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When a Backup is Not a Backup September 8, 2009

Posted by mwidlake in Architecture.
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I had a call from an old client today who had found themselves in a bit of a pickle. They were facing what I’d judge is the third most common “avoidable disaster” for Oracle databases. And probably the most devastating.

They had a damaged database, just one of those things. Media failure had corrupted a couple of datafiles. This is notthe disaster, most DBAs who have been around for a few years have experienced this. Disks are mechanical devices, they go wrong, controllers develop faults, people accidentally pull the plugs out of switches.

The disaster was that they had never tested their backup. Guess what? It turned out that their backup was not be a valid backup. It was just a bunch of data on tape {or disk or wherever they had put the backup}.

A backup is not a backup until you have proven you can recover from it.

If your backup has not been tested, and by that I mean used to recreate the working system which you then test, then it is just a bunch of data and a hopeful wish. You will not know if it works until you are forced to resort to it, and that means (a) you already have a broken system and an impact on your business (b) time is going to be short and pressure is high and (c) if you are the DBA, you could be about to fail in your job in a most visible and spectacular way.

Oddly enough, only two or three weeks ago I had another client in exactly the same position. Database is corrupted, the backup had not been tested, the backup turned out to be a waste of storage. In fact, in this case, I think the backup had not been taken for a considerable period of time as a standby database was being relied on as the backup. Which would have been fine if the Standby had been tested as fulfilling the purpose of “working backup”.

The standby had not, as far as I could deduce, ever been opened and tested as a working and complete database since the last major upgrade to the host system. When tested for real, It proved not to be a working and complete database. It was an expensive “hopeful wish”.

The client from a few weeks ago finally got their system back, but it took a lot of effort for the DBAs and the developers to sort it out and they were a tad lucky. The jury is out on the client who called me today.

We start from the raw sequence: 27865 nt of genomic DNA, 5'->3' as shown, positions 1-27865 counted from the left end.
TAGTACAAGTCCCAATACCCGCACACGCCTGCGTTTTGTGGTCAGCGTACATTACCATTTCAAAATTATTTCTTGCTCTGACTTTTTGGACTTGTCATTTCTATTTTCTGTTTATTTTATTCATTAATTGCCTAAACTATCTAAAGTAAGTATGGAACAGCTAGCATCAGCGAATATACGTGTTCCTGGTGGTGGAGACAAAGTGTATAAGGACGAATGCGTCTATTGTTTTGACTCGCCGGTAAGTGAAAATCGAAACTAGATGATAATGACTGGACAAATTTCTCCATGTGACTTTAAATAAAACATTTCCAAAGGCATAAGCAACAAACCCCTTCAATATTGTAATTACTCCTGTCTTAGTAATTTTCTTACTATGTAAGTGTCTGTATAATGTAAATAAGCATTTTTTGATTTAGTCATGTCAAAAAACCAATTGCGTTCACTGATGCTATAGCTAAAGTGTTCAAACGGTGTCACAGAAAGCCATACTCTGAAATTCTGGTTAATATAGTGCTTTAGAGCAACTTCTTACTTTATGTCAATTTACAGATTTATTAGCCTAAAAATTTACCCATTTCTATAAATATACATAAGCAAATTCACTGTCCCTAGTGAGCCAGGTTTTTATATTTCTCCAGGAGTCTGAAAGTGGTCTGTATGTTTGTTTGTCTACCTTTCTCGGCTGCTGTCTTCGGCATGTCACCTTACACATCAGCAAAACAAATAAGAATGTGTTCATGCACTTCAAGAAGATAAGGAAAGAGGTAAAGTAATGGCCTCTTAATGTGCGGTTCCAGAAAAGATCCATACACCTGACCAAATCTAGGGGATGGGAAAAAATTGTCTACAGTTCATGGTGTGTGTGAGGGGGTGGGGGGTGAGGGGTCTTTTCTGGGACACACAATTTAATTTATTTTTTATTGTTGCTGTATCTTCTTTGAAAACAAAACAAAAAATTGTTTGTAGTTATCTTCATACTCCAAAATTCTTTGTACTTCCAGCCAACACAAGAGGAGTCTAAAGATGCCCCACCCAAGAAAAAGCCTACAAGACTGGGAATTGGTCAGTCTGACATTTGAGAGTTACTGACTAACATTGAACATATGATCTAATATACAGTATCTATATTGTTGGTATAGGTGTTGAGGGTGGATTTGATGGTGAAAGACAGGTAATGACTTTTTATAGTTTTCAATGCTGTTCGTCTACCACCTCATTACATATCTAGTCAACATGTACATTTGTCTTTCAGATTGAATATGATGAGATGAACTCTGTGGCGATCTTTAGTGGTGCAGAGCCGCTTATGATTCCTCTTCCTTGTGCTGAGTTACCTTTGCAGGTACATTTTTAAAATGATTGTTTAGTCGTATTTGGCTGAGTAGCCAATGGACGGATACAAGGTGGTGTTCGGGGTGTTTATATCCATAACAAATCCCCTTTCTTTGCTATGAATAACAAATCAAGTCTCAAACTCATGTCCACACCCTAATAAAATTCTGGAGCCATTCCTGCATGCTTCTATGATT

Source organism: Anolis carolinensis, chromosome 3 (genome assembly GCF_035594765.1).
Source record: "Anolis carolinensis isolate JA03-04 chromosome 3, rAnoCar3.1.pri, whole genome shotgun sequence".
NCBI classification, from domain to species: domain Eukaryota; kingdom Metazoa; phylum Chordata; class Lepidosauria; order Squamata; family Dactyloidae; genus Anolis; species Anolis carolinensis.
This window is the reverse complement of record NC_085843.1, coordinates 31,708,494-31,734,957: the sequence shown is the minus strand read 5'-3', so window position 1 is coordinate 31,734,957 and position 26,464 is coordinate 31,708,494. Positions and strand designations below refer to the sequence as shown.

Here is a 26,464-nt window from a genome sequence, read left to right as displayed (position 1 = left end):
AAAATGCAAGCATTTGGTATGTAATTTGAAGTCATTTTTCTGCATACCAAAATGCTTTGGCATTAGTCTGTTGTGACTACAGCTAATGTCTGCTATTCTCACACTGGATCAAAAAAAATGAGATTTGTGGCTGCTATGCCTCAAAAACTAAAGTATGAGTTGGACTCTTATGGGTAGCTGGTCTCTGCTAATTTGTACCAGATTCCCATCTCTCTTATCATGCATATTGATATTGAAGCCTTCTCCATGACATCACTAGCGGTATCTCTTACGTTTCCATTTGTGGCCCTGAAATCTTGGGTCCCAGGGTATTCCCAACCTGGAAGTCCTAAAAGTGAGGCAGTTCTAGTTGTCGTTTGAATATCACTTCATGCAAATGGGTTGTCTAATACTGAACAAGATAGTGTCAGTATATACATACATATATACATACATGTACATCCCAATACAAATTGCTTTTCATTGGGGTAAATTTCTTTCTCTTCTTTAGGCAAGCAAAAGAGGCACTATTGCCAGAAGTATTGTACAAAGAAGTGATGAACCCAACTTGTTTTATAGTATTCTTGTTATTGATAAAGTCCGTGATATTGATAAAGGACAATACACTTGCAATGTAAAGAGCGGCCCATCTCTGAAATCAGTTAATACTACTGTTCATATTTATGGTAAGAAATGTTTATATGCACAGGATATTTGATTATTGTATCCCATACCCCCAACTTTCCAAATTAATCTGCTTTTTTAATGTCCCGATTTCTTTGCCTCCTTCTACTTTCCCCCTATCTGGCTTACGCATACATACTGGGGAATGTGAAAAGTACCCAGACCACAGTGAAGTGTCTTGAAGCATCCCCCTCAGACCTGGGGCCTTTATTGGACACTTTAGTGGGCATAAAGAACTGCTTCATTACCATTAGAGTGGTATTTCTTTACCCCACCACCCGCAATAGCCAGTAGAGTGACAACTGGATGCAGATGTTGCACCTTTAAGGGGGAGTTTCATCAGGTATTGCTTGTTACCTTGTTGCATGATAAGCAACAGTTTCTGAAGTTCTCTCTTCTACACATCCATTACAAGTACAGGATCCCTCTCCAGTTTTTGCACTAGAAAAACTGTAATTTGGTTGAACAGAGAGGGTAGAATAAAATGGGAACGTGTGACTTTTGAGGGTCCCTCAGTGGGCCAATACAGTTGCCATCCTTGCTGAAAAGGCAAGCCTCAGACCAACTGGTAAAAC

I can’t think of anything at all that the DBA function does that is more important than ensuring backups are taken and work. {Maybe an argument could be made that creating the system is more important as nothing can be done about that, but then you could argue that the most important thing you do in the morning is get out of bed}. Admittedly, setting up, running and testing backups is not a very exciting job. In fact it often seems to be a task passed on to a less experienced member of the team {just like creating databases in the first place}. But most of us are not paid to have fun, we are paid to do a job.

I’ll just make a handful more comments before giving up for today.

  • The database backup nearly always needs to be part of a more comprehensive backup solution. You need a way to recreate the oracle install, either a backup of the binaries and auxiliary files (sql*net, initialization files, password files etc) or at least installation media and all patches so you can recreate the installation. You need a method to recover or recreate your application and also your monitoring. You might need to be able to recreate your batch control. O/S? Have you covered all components of your system, can you delete any given file off your system and fix it?
  • Despite the potential complexity resulting from the previous point, you should keep your backup as simple as you can. For example, if you only have a handful of small databases, you might just need old-style hot backups via a shell script, rather than RMAN. Only get complex {like backing up from a standby} if you have a very, very compelling business need to do so.
  • Testing the backup once is a whole world better then never testing it. However, regular, repeated recovery tests not only allow the DBA/Sys Admin teams to become very comfortable with the recovery process and help ensure it is swift and painless, but by trying different scenarios, you may well discover issues that come under the first two points.

I’ve not even touched on the whole nightmare of Disaster Recovery :-)

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Comments»

1. PdV - September 8, 2009

Excellent Warning.

(and do keep it Simple,
Simple recoveries are easier to understand, easier to test and easier to do under pressure)

mwidlake - September 8, 2009

Ahhh, simplicity, it makes life easier.
I knew one site which decided to make their backups smaller and quicker by flipping tablespaces to read-only, backing them up once and then excluding them from the regular backups.
Absolutely fine – except they regularly could not find a tape more than a few weeks old.
These read-only tablespace backups? Some were many months old…

PdV - September 8, 2009

That trick., R/O tablespaces to make it faster, is not, in my opinion a simplification. It makes the backup a hybrid of at least two methods.

Simple, in my opinion, would be a begin-backup + snapshot + end-backup (and disk-change-log). Or an RMAN to disk.

Simple = I can explain it to anyone on the back of a ciggy.
nb: simple does not mean: hidden behind a GUI.

mwidlake - September 8, 2009

Oh, I absolutely agree Piet, I was making the point that these “back up the R/O Tablespace once” solutions are NOT a simplification as you then have to be so sure you can find that once-only backup months or years down the line. It is made even worse when tablespaces are flipped to R/O ad-hoc and “backed up once”. People seem to forget that finding all those tapes is a complication (and in the case of the client I was thinking of, would be a minor miracle!). It is, however,worth the complication if it makes your backups managable.